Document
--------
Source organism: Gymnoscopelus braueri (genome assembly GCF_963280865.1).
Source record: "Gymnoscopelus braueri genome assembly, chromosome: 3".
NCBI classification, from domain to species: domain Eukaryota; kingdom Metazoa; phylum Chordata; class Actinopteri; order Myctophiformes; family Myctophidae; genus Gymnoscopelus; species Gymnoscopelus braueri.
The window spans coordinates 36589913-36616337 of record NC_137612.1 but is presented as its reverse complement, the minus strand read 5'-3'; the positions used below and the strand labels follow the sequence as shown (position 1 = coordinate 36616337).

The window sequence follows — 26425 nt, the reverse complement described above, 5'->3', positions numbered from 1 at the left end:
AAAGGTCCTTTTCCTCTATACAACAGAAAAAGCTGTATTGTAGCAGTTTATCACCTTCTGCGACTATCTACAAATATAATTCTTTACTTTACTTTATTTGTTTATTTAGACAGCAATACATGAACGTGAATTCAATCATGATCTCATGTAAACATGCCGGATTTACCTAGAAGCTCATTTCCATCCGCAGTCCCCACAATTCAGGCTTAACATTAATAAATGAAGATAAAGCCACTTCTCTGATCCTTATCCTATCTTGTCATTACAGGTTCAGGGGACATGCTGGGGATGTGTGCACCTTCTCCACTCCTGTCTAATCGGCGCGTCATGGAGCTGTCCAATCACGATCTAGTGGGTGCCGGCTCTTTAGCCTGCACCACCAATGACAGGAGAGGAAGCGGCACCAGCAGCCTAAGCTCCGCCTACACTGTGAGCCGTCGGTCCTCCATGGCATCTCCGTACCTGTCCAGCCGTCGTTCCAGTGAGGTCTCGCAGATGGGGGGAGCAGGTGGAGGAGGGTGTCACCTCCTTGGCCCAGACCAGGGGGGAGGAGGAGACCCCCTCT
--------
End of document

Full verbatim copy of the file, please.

Source organism: Gymnoscopelus braueri (genome assembly GCF_963280865.1).
Source record: "Gymnoscopelus braueri genome assembly, chromosome: 3".
NCBI classification, from domain to species: domain Eukaryota; kingdom Metazoa; phylum Chordata; class Actinopteri; order Myctophiformes; family Myctophidae; genus Gymnoscopelus; species Gymnoscopelus braueri.
The window spans coordinates 36589913-36616337 of record NC_137612.1 but is presented as its reverse complement, the minus strand read 5'-3'; the positions used below and the strand labels follow the sequence as shown (position 1 = coordinate 36616337).

The window sequence follows — 26425 nt, the reverse complement described above, 5'->3', positions numbered from 1 at the left end:
AAAGGTCCTTTTCCTCTATACAACAGAAAAAGCTGTATTGTAGCAGTTTATCACCTTCTGCGACTATCTACAAATATAATTCTTTACTTTACTTTATTTGTTTATTTAGACAGCAATACATGAACGTGAATTCAATCATGATCTCATGTAAACATGCCGGATTTACCTAGAAGCTCATTTCCATCCGCAGTCCCCACAATTCAGGCTTAACATTAATAAATGAAGATAAAGCCACTTCTCTGATCCTTATCCTATCTTGTCATTACAGGTTCAGGGGACATGCTGGGGATGTGTGCACCTTCTCCACTCCTGTCTAATCGGCGCGTCATGGAGCTGTCCAATCACGATCTAGTGGGTGCCGGCTCTTTAGCCTGCACCACCAATGACAGGAGAGGAAGCGGCACCAGCAGCCTAAGCTCCGCCTACACTGTGAGCCGTCGGTCCTCCATGGCATCTCCGTACCTGTCCAGCCGTCGTTCCAGTGAGGTCTCGCAGATGGGGGGAGCAGGTGGAGGAGGGTGTCACCTCCTTGGCCCAGACCAGGGGGGAGGAGGAGACCCCCTCT